Recent Economic Trends Help Make Korea a Hidden Gem in Asia

Recent Economic Trends Help Make Korea a Hidden Gem in Asia

After more than two decades of financial setbacks, recent macroeconomic data is helping Korea overcome the negative economic stigma associated with its economy and equity markets.

Korea, Asia’s fourth-largest economy, posted a $42.2 billion current account surplus, a broad measure of cross-border trade, in the first eight months of the year, according to the Bank of Korea, the country’s central bank. Over the same time period, Japan’s account surplus was $41.5, according to Japan’s Ministry of Finance, making it the first time over the first eight months of the year that Korea has topped Japan in current account surplus since the tracking of such data began in 1980. Korea’s surplus is expected to reach $63 billion by the end of year, according to the Bank of Korea.

Overall, Korea has benefited from improving economic growth in such developed economies as the US, Europe and Japan as 44.5% of Korea’s exports are shipped into those regions, according to the September 2013 BNP research report.

Other encouraging economic news from Korea includes:

  • Domestic retail sales that have been rising in anticipation of the winter season.
  • The Korean won being relatively stable versus other Asian currencies thanks to its fortress of foreign reserves, which surged to an all-time high of $336.9 billion in Sept., according to the Bank of Korea.

We believe that Korea, against the backdrop of recent volatilities experienced in the Asian markets, is an opportunity that warrants a revisit for long-term investors.

Among the reasons we see potential in Korea include its:

Competitiveness — South Korea currently ranks as the fifth-most competitive nation in the world in terms of manufacturing competitiveness, according to the 2013 Global Manufacturing Competitiveness Index comprised by Deloitte©. The country’s attractive cost structure and noted product quality are the key ingredients to its success. Manufacturing competence also adds to Korea’s brand recognition globally.

Resilient corporate fundamentals — The picture for corporations in Korea has changed drastically since the 1997 Asian financial crisis.  Over the years, Korean corporates have gone through massive deleveraging and management restructuring to focus on profits rather than unsustainable revenue expansion.

Compelling valuation – Despite the strong macroeconomic and company fundamentals, the Korean stock market has yet to fully price in such gains as it’s still trading at one of the cheapest valuations among Asian countries. With an improving global recovery outlook, we believe Korea offers good quality growth at attractive valuation.

At a time when investor anxiety over the potential tapering of the US Federal Reserve’s bond-buying program, and the potential liquidity withdrawal from Asia have triggered volatility in many Asian equity markets and currencies, it’s refreshing to see such promise with Korea. We believe that, overall, Korea is an underrated, undervalued structural growth story that deserves a second look from investors seeking to gain or increase their exposure in Asia.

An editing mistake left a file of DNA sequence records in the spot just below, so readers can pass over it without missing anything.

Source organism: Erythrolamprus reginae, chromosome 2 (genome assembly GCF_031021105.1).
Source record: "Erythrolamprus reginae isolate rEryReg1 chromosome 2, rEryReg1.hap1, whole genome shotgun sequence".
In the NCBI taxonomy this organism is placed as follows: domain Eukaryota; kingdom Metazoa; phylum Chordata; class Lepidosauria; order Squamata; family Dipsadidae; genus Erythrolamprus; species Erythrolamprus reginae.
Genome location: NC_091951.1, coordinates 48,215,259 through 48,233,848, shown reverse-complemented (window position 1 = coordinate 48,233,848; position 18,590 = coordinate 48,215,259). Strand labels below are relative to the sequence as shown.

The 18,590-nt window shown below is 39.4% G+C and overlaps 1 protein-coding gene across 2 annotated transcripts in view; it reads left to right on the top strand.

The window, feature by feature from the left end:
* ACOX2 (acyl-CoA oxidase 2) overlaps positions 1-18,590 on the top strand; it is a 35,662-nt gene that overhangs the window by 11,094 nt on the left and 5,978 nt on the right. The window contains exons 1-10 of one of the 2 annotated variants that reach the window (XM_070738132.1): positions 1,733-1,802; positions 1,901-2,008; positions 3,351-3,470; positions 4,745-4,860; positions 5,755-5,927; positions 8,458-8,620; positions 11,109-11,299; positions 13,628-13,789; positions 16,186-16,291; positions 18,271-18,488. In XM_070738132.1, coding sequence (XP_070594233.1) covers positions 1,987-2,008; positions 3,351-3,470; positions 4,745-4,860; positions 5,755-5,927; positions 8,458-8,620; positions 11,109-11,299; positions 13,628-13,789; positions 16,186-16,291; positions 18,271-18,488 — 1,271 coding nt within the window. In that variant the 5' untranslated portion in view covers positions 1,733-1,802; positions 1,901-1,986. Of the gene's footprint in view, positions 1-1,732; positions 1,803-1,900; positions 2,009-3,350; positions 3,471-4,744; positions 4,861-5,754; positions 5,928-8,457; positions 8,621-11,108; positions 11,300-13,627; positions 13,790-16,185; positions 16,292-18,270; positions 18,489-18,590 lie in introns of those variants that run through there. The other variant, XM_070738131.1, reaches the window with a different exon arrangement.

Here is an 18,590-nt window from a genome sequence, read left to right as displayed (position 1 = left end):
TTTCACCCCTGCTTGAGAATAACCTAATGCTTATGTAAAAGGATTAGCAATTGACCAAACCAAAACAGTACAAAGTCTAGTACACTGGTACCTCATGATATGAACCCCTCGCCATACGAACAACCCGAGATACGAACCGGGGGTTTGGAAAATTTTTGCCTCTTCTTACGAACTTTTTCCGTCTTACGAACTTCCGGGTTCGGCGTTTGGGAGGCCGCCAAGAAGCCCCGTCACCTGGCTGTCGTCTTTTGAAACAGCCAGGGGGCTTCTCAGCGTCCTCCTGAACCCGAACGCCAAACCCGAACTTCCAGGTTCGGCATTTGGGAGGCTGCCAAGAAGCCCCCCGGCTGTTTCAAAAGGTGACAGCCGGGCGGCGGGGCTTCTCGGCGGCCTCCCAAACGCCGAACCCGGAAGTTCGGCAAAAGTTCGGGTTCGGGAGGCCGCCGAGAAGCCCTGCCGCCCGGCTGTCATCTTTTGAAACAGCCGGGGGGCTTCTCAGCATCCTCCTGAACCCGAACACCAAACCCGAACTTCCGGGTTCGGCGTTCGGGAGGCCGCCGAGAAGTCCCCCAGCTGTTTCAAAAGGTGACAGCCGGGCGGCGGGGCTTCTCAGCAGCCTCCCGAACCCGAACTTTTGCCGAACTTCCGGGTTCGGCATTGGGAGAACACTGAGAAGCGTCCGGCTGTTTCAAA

About risk

Securities issued by foreign companies and governments located in developing/emerging countries may be affected more negatively by inflation, devaluation of their currencies, higher transaction costs, delays in settlement, adverse political developments, the introduction of capital controls, withholding taxes, nationalization of private assets, expropriation, social unrest, war or lack of timely information than those in developed countries.

Foreign investments may be affected by changes in a foreign country’s exchange rates, political and social instability, changes in economic or taxation policies, difficulties when enforcing obligations, decreased liquidity, and increased volatility. Foreign companies may be subject to less regulation resulting in less publicly available information about the companies.

With securities solely concentrated in Korea, performance is expected to be closely tied to social, political, and economic conditions within the country and could be more volatile than the performance of more geographically diversified investments.

Paul Chan, CFA

Portfolio Manager

Paul Chan is a portfolio manager with Invesco.

Mr. Chan entered the industry in 1990 and joined Invesco in 2001 as an investment director and head of Hong Kong Pensions. Previously, he was deputy regional director at AIGIC (Asia) Limited, where he managed regional portfolios and chaired the regional stock selection committee. Prior to that, he held positions with William Mercer Limited (Singapore), Morgan Stanley Asset Management (Singapore) and Merrill Lynch Asset Management (Hong Kong) Limited.

Mr. Chan earned a BS degree in economics from the University of Manitoba. He is a CFA charterholder.

Simon Jeong

Investment Director

Simon Jeong joined Invesco in May 2006 as an investment director specializing in the Korean market.

Mr. Jeong was with Franklin Templeton Investment Trust Management Co. in Seoul from 1996 to April 2006. He started as an equity investment analyst before becoming a portfolio manager in July 2001, with sector responsibility for the steel, auto, shipbuilding and construction sectors. Prior to that, he spent nine years with Good Morning Shinhan Securities Co., including five years in the fixed income department.

Mr. Jeong earned his MBA from the University of Rochester and a Bachelor of Economics degree from the Seoul National University.

 

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